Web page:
(g) Upon review of the record the court may affirm the decision of the agency or remand the case with instructions for further proceedings; or it may reverse or modify the decision and order if the substantial rights of the petitioners may have been prejudiced because the administrative findings, conclusions, decisions, or orders are:
(1) In violation of constitutional or statutory provisions; or
(2) In excess of the statutory authority or jurisdiction of the agency; or
(3) Made upon unlawful procedure; or
(4) Affected by other error of law; or
(5) Clearly erroneous in view of the reliable, probative, and substantial evidence on the whole record; or
(6) Arbitrary, or capricious, or characterized by abuse of discretion or clearly unwarranted exercise of discretion.
[U]nder HRS § 91-14(g), conclusions of law are reviewable under subsections (1), (2) and (4); questions regarding procedural defects under subsection (3); findings of fact under subsection (5); and an agency's exercise of discretion under subsection (6).Paul's Elec. Serv., Inc. v. Befitel, 104 Hawai‘i 412, 416, 91 P.3d 494, 498 (2004) (citations and some quotation marks omitted) (brackets in original).
On appeal, UPW contends that the circuit court: (1) did not have jurisdiction to review the HLRB's order under HRS § 91-14; (2) improperly allowed a collateral attack on a court-confirmed arbitration award; and (3) erred in concluding that the underlying dispute in this case was not moot.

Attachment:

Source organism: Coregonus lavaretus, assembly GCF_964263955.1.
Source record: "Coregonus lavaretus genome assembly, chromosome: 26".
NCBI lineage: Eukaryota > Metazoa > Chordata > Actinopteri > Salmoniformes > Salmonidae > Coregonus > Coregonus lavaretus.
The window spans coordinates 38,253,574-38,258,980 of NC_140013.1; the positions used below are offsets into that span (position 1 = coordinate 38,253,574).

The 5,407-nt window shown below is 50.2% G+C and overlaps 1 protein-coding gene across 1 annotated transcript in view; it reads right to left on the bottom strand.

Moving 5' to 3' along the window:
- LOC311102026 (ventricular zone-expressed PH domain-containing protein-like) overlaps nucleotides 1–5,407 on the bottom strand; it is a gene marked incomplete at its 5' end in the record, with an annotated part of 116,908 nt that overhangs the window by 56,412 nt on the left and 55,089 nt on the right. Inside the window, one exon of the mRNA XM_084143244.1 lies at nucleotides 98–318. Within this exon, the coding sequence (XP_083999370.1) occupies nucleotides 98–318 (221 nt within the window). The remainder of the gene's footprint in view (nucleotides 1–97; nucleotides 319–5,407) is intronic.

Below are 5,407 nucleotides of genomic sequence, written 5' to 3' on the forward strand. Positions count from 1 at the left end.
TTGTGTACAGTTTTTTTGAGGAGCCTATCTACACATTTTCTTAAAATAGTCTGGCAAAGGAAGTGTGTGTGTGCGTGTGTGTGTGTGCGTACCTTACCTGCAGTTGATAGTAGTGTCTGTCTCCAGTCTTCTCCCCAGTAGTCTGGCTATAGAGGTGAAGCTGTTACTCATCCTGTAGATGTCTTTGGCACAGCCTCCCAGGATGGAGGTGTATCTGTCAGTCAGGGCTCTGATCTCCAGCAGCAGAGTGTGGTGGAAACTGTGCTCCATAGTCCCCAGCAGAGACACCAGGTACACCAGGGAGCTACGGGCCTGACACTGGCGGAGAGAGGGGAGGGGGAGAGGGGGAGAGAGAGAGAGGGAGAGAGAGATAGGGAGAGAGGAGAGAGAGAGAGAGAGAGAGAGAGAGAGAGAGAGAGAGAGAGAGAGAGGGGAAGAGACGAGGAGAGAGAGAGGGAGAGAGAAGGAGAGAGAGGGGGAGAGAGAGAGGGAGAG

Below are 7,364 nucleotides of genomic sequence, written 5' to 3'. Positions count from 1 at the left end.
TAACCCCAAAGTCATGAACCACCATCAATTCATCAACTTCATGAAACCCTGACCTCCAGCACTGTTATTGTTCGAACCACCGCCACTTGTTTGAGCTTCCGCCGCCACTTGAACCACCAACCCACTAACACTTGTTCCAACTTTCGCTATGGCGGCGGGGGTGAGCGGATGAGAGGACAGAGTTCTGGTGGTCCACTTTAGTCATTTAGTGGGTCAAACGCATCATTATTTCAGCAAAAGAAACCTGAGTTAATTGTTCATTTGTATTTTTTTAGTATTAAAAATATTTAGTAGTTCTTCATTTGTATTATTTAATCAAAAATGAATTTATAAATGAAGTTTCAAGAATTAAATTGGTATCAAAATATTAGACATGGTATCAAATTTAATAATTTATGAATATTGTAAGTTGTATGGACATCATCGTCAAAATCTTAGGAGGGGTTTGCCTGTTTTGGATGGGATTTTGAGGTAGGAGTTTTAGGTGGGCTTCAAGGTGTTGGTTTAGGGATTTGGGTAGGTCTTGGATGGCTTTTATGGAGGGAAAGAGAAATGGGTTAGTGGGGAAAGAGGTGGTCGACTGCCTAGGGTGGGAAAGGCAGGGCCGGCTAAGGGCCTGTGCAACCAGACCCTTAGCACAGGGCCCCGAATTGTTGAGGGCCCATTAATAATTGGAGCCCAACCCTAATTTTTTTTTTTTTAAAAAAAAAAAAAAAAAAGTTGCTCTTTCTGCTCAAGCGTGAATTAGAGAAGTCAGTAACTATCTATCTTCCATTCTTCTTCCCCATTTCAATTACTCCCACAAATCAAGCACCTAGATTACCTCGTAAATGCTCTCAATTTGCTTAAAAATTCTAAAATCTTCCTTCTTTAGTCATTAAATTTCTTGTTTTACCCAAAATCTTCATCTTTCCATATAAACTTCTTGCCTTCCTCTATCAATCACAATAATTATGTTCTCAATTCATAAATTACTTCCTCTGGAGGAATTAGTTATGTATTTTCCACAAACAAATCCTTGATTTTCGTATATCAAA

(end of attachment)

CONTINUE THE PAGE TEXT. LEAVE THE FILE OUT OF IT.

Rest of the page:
A. Jurisdiction to Review the HLRB's Order
UPW contends that the circuit court did not have jurisdiction to review the HLRB's order under HRS § 91-14 because the HLRB's order did not result from a contested case. HGEA, on the other hand, maintains that, pursuant to HRS §§ 91-8 and 91-14, a contested case was unnecessary in order to confer jurisdiction upon the circuit court.
The right to appeal is purely statutory and exists only when jurisdiction is given by some constitutional or statutory provision. Burke v. County of Maui, 95 Hawai‘i 288, 289, 22 P.3d 84, 85 (2001); Oppenheimer v. AIG Hawai‘i Ins. Co., 77 Hawai‘i 88, 91, 881 P.2d 1234, 1237 (1994); Chambers v. Leavey, 60 Haw. 52, 57, 587 P.2d 807, 810 (1978). Jurisdiction is conferred upon circuit courts to review administrative decisions by HRS § 91-14, which provides in pertinent part: